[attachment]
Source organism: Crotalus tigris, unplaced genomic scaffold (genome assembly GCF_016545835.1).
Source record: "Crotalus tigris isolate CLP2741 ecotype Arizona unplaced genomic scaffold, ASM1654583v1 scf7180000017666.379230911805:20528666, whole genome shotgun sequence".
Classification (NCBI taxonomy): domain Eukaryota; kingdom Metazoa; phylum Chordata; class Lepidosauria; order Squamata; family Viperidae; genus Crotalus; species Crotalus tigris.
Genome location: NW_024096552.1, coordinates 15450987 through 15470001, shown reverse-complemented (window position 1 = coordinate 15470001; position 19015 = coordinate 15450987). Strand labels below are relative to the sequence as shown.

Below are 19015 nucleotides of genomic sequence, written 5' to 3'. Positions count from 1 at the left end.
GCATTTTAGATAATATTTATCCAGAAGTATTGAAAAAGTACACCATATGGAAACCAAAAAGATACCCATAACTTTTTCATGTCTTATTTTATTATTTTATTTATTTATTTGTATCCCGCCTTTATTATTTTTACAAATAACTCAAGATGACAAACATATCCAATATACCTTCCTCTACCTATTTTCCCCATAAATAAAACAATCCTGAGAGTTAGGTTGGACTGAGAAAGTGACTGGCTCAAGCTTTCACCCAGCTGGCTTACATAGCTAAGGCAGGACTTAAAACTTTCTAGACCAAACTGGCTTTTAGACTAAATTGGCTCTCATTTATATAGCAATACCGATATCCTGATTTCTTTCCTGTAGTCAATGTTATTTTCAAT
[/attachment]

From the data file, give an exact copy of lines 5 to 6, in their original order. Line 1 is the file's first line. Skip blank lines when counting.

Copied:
Below are 19015 nucleotides of genomic sequence, written 5' to 3'. Positions count from 1 at the left end.
GCATTTTAGATAATATTTATCCAGAAGTATTGAAAAAGTACACCATATGGAAACCAAAAAGATACCCATAACTTTTTCATGTCTTATTTTATTATTTTATTTATTTATTTGTATCCCGCCTTTATTATTTTTACAAATAACTCAAGATGACAAACATATCCAATATACCTTCCTCTACCTATTTTCCCCATAAATAAAACAATCCTGAGAGTTAGGTTGGACTGAGAAAGTGACTGGCTCAAGCTTTCACCCAGCTGGCTTACATAGCTAAGGCAGGACTTAAAACTTTCTAGACCAAACTGGCTTTTAGACTAAATTGGCTCTCATTTATATAGCAATACCGATATCCTGATTTCTTTCCTGTAGTCAATGTTATTTTCAAT